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Rhinoceros Eyes

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Rhinoceros Eyes Michael Pitt

Michael Pitt in "Rhinoceros Eyes."

Aaron Woodley comes from good filmmaking stock: his uncle in none other than David Cronenberg. Growing up on the fantastic sets of the visionary and often disturbing director formed the foundation for Woodley's own love affair with film and the surreal.
His feature debut "Rhinoceros Eyes" is set in a prop house. The hero Chep (Michael Pitt) is a socially maladjusted cinephile who lives where he works. He ventures outside only to go to the movies. On his journey home, he peers inside the brightly lit windows of strangers, crunching left over popcorn and watching eagerly – to let you know that life is often just as strange and satisfying as the movies. True to his Cronenberg genes, Woodley makes use of inventive special effects to tell his story: digital stop animation of puppets made from junk, oozing and wormlike, who talk to poor Chep, driving the sweet, sheltered guy into a state of agitated madness.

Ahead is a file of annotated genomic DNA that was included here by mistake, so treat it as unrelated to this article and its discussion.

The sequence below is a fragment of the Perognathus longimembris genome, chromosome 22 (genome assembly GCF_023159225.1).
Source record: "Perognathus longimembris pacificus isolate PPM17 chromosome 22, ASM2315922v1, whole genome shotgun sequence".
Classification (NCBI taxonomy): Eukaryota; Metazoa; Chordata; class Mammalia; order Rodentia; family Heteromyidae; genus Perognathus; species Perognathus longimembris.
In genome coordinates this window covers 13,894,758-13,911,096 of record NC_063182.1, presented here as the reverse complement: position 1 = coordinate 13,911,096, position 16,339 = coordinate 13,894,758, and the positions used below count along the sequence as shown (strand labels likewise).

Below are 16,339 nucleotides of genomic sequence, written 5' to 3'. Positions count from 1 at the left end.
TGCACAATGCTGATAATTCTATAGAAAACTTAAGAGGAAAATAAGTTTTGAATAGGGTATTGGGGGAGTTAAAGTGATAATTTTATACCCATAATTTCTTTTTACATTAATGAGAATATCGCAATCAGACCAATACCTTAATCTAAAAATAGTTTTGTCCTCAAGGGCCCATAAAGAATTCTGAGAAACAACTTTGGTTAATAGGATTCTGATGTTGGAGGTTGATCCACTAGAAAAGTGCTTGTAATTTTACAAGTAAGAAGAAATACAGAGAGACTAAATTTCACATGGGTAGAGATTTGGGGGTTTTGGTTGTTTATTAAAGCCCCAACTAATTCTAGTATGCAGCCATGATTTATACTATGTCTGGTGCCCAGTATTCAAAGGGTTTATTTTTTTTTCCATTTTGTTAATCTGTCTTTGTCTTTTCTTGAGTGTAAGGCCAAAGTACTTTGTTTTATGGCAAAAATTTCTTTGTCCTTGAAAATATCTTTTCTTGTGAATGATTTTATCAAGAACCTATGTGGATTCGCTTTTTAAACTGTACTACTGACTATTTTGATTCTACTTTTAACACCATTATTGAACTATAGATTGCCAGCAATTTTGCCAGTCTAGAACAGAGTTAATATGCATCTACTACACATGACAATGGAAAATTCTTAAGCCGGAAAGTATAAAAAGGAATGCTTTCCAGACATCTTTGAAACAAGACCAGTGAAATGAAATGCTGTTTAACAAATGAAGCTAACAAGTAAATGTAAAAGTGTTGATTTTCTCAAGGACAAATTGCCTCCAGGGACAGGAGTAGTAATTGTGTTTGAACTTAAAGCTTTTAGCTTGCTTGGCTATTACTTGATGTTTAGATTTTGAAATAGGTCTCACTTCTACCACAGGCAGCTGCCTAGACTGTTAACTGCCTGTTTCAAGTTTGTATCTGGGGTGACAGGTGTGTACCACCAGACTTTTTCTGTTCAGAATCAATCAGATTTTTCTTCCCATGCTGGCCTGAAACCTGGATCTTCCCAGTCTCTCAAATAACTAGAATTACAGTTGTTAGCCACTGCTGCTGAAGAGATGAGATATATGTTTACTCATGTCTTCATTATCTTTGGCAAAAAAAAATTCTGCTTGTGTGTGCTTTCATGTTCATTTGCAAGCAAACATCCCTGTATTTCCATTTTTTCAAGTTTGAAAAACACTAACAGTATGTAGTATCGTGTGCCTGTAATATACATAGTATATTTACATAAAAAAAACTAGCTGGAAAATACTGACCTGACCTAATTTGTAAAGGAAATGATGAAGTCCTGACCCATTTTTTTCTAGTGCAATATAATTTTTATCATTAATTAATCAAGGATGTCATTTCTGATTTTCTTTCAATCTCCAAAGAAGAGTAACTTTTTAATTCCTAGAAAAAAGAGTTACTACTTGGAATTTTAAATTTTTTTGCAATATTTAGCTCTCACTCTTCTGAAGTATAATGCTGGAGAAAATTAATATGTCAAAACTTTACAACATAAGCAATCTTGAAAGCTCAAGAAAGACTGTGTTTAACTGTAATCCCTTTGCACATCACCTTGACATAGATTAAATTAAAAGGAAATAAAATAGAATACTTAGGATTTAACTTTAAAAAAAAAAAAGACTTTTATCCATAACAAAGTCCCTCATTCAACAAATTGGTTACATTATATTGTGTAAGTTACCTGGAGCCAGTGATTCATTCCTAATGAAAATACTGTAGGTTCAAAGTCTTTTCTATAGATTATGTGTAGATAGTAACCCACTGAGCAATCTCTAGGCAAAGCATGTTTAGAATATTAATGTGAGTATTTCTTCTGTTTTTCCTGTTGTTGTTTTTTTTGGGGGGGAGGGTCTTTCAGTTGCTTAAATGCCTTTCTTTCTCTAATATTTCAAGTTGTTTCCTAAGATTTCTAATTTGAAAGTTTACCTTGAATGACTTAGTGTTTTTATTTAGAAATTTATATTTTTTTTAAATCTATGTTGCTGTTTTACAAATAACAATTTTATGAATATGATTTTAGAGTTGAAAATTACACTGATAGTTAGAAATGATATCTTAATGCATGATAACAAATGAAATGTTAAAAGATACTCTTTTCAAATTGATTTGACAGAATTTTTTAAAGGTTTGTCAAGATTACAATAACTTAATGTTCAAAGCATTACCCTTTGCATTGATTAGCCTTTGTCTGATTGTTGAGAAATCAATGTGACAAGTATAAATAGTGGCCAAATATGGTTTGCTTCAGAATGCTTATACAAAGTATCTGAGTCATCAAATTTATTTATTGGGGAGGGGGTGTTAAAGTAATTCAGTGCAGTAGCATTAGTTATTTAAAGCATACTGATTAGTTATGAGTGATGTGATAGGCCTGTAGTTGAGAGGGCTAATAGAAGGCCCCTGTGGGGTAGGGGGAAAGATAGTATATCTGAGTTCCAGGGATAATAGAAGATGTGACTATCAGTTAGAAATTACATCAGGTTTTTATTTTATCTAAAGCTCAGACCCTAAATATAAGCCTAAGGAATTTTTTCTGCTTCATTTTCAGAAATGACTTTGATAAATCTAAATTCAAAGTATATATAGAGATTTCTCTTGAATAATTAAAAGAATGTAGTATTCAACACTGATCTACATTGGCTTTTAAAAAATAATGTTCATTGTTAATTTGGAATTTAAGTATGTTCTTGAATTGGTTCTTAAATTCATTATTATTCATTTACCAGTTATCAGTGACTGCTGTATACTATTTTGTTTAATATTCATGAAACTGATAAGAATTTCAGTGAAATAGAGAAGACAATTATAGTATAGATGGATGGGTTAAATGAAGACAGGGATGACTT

"Rhinoceros Eyes" is an earnest first film, well intentioned and skillfully made. Unfortunately, it is so loaded down with stuff – super-cool animation, over the top eccentric supporting players, and idiosyncratic settings -that the genuine charm of the story runs thin long before the climatic, finger chopping end. Michael Pitt, the baby-faced actor with swoopy blond hair and big blue eyes who recently played a more sophisticated cinephile in Bertolucci's "The Dreamers," holds the film together just by being himself. Pitt is so confused and wanting, even when obscured behind a heavy, eerily realistic Tor Johnson mask, it is difficult not to feel his pain.

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